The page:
By David Bandurski — Reliable CMP sources report that Guangdong’s top official, Wang Yang (汪洋) , ordered the recall of Guangdong journalists from Sichuan after a meeting just before the weekend in which he expressed his dissatisfaction with critical coverage of the quake by Southern Metropolis Daily, Southern Metropolis Weekly and even the official Guangzhou Daily. [Frontpage Image: The cover of a recent issue of Southern Metropolis Weekly, dealing with the Sichuan earthquake.]

This rather unexpected recall of journalists should remind us of the chaos and complexity of China’s media environment.

CMP wrote yesterday about a number of indicators we can use to make educated guesses about the degree of media control or openness on Sichuan quake coverage. One of these was whether or not reporters from commercial media would be recalled from the scene, signaling a more general tightening. This would most likely occur, we thought, through a directive from the Central Publicity Department, with the result that media would be left to use official news releases from, or tonggao (通稿), from Xinhua News Agency.

But Wang Yang’s recall — we have yet to confirm that journalists from Guangdong have in fact left Sichuan — is a reminder of just how sensitive the idea of “cross-regional reporting,” or yidi jiandu (异地监督), has become in recent years in China.

Cross-regional reporting is a complex issue, but it essentially boils down to increasingly bold media, working in an increasingly competitive commercial environment, doing more critical or investigative reporting in someone else’s backyard.

So is Wang Yang offering a nod of respect to his beleaguered party buddies over in Sichuan, who face rising social pressure over, among other things, the issue of shoddy school construction? Is he calling off the watchdogs?

Another interesting point about Wang Yang’s decision is that it follows Hu Jintao’s April 29 statement concerning media, in which the president summarized China’s experience with disaster reporting over the last five years, saying:

1. Chinese media, particularly state media, must “keep a firm grasp” on initiative in reporting (报道的主动权). This means, essentially, that leaders have recognized the disadvantage of hitting hard with control initially, and then opening up only after pressure has been applied (by the public, by international media, etc.). SARS in 2003 was the perfect example of this, and Tibet arguably was too. By moving first (先发制人 for you Sun Tzu fans) with timely reporting, the government can, to a certain degree, control the direction of coverage more effectively.
2. China needs to raise the effectiveness of news, reporting at the first available moment
3. China needs to increase the transparency of news reporting, not covering up public incidents (公共事件)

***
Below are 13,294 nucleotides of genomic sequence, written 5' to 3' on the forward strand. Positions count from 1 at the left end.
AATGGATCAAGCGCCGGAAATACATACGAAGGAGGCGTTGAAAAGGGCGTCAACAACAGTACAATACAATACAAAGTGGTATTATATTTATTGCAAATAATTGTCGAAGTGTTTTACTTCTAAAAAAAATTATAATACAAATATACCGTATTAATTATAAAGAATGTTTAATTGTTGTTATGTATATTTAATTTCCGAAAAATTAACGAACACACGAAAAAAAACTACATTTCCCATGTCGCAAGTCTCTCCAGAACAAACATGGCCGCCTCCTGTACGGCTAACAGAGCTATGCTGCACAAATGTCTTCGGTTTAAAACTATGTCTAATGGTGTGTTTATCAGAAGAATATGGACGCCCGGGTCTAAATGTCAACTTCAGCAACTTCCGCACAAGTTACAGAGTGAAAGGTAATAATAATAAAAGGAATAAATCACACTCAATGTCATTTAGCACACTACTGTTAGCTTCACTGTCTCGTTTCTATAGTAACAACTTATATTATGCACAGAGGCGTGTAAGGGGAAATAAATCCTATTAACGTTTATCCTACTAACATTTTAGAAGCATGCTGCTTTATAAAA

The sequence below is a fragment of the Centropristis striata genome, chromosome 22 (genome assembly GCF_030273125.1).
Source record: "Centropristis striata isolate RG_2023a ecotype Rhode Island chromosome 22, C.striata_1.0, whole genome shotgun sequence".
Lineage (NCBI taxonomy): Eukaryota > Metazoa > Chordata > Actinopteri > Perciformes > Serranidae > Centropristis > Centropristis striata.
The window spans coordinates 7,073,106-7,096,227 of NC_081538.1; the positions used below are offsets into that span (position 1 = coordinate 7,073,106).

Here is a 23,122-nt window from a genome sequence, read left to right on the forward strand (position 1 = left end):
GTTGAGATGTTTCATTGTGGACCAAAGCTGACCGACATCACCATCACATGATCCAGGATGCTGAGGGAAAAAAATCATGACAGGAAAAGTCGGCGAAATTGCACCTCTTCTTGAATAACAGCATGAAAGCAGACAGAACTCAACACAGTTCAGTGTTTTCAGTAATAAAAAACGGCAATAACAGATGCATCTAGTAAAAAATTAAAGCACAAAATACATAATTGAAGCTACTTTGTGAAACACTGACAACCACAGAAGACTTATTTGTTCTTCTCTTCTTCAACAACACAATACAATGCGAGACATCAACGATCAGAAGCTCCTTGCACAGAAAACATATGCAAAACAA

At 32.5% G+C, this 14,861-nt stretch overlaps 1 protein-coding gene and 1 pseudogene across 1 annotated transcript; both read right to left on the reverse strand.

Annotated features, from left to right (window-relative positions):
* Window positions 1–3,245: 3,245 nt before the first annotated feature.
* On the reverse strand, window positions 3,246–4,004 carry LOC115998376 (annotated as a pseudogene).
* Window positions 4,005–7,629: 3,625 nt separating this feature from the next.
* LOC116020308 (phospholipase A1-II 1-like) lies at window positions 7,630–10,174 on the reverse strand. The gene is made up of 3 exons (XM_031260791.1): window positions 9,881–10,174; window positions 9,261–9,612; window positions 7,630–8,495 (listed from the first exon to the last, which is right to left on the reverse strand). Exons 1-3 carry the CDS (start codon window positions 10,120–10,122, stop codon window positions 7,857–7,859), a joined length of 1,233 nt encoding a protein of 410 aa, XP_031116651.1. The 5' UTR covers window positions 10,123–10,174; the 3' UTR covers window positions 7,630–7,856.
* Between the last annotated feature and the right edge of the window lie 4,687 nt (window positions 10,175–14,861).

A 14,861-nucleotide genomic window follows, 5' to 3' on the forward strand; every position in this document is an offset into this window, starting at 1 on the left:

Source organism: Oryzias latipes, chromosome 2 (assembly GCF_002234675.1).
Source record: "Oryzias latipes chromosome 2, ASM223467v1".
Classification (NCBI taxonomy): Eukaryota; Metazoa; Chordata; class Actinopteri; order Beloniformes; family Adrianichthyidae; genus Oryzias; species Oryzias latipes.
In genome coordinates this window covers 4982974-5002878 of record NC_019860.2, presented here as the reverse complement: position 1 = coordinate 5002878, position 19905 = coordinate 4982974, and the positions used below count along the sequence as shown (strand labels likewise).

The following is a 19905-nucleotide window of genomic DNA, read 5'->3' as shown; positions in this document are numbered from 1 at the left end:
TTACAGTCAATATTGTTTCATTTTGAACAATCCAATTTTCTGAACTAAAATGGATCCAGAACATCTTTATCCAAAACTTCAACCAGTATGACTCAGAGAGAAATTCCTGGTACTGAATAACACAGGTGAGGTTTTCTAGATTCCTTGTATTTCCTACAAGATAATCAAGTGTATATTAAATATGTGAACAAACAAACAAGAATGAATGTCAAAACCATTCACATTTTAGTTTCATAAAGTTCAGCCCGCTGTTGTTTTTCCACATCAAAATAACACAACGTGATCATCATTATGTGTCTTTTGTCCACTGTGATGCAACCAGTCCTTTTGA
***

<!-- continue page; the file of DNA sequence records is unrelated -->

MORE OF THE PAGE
4. China needs to utilize the strengths of all kinds of media, including the Internet and the mobile phone network

Hu Jintao essentially said that the Central Publicity Department would in future define public incidents, or gonggong shijian (公共事件), as natural disasters, production accidents (like mining disasters) and epidemic situations. In the future, reporters from China Central Television and Xinhua News Agency (at the very least) must be allowed to report from the scene.

When you take a historical view on Hu Jintao’s comments, they show a moderate openness. The flip side of that openness, however, is a much more nuanced approach to CONTROL.

As CMP director Qian Gang has noted again and again, the factors of control and change in China’s media have to be given at least equal consideration. For example, Hu Jintao mentions the use of the mobile network, a new media tool that has arguably been a force of change in recent years (as in the Xiamen PX case). But we cannot forget that the state still controls the mobile network, and that the leadership has actively explored new ways of using the network to shape public opinion.

This dynamic between control and change should persist for some time to come — and the result, the third of Qian’s “Three Cs,” is CHAOS.

And on that note, we share an in-depth news report from the June 2 edition of Sichuan Economic Daily, which should further confuse matters for the reader. The report revisits the problem of shoddy school construction, quoting students and teachers from the scene and offering their eyewitness accounts. This one is another gold star for the “openness” side of our media progress chart. But what an unlikely place to find it!

We don’t have time for translation at the moment, but we’ll try to get to it this afternoon.

We also point readers to Qian Gang’s blog at QQ.com, and an entry discussing the more sensitive aspects of earthquake prediction. The piece could not be printed as planned in a major mainland newspaper because, we are told, it “hit the red line” (碰了红线).

[Posted by David Bandurski, June 4, 2008, 2:27pm HK]